• Recovery

  • Injury management


Business and Workshops

For Business >
  • Professional positioning

  • Values alignment

  • Project management

  • Interpersonal skills

Individual & Team Performance

  • Alignment of personal & team standards 

  • Empathy and projections 

  • Communication and active listening


Hypnosis | A step further to understand it

Qualitative description of altered states of consciousness

As explained, hypnosis, as a state, is one or more modified or altered states of consciousness, based on concentration, absorption and imagination. Using hypnosis as a tool, the goal is to modify the subjectivity or change the point of view.

In practice, and like many areas of science where observation was first empirical, experienced before being theorized, altered states of consciousness have been part of the daily life of many practices and cultures that have experienced, documented, and narrated altered states of consciousness.

Today, although neurosciences are informing us more and more about the specifics of our brain, it is still difficult to really visualize or perceive scientifically "what defines a state of hypnosis". The analogy with empirical sciences, such as particle physics, is quite direct, considering that on the one hand, direct observation is impossible for the human eye, but above all that the "imagined" or "deduced" theory has often preceded observation by several decades.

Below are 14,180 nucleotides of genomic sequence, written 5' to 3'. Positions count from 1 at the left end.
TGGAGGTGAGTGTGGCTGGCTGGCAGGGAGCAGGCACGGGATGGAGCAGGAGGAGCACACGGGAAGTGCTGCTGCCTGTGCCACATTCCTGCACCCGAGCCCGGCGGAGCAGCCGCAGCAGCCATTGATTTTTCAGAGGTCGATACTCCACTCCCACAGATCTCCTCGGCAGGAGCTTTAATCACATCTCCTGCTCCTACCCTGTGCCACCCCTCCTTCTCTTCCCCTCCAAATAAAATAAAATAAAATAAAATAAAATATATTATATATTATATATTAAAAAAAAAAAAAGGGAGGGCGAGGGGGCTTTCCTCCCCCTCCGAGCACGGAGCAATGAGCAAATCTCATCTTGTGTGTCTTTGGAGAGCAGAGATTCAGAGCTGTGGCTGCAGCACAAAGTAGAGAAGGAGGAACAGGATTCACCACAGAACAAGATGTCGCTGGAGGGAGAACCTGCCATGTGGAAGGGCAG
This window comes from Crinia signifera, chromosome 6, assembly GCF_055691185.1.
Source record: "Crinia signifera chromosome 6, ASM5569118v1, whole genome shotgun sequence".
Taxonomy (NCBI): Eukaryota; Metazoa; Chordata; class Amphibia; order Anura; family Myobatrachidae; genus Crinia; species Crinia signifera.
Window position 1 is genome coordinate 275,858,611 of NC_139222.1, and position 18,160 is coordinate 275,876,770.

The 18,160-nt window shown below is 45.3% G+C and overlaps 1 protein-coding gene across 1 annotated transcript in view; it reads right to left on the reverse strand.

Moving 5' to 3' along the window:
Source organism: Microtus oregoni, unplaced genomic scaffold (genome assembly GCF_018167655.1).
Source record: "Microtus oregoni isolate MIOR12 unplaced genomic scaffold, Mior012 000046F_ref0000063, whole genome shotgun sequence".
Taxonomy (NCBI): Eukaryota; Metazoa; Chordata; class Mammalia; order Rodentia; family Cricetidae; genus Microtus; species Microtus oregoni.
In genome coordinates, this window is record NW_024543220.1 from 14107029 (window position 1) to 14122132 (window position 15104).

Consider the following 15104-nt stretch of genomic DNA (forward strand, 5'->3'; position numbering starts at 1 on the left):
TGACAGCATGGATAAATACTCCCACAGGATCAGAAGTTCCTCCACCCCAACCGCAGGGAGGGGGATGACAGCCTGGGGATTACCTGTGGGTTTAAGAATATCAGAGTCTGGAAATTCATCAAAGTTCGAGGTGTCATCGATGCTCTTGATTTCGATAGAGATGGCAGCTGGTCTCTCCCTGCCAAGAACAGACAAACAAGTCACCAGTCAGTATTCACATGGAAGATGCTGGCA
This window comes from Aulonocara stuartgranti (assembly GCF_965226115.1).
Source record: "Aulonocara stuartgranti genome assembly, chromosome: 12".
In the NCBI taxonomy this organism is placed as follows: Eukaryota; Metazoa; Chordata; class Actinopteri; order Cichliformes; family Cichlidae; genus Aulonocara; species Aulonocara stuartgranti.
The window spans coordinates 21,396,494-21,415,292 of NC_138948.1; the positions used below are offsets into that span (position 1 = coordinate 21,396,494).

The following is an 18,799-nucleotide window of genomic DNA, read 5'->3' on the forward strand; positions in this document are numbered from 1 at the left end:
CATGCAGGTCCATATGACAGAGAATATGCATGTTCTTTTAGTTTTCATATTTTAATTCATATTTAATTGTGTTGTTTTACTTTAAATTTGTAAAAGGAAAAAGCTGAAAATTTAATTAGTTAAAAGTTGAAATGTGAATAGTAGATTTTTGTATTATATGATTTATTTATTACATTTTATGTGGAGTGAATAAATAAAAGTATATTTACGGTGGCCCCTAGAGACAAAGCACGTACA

However, a framework for describing states of hypnosis, as taught at the Academy of Research and Knowledge in Ericksonian Hypnosis, allows us to perceive the different altered states of consciousness from a descriptive point of view.


Highly altered states of consciousness

  • The subject leaves his or her known subjective construction, symbolic understandings, not conditioned by ordinary learning

  • Triggers may be natural or not, but more powerful than those of zone 2.

"Non-ordinary" altered states of consciousness

  • Different ways of thinking, without total loss of reference points or identity, with a change in perception and access to unconscious resources.

  • These include flow, creative inspiration, concentration, meditation and focus.

  • The triggers can be natural or not: intense emotion, a particular event, taking substances

States of consciousness considered as "ordinary"

  • Daily mode of functioning, with slight modifications of the state of consciousness due to endogenous or exogenous stimuli, e.g. mood, event, stress, anger, joy

  • Behaviors may be slightly altered with each slight change in consciousness (Volubility, impulsivity, sensitivity, reaction)

In practical terms, hypnosis as a tool is used to shift states of consciousness from their "original" position, for a particular purpose. This can be exploratory, therapeutic or playful. 

Again, many practices describe "attention" or "dream" states in similar ways, including the shamanic practices of the Yaqui tribes (cited by Carlos Castañeda) which describe "assemblage points" and "shifting assemblage points". Other more modern practices speak of a state of flow, of the "hot hand" in the NBA, of a state of grace or of a flash of genius, all of which allow access to a more complete range of capacities of perception and action.

Linking Hypnosis and the Brain, according to the latest research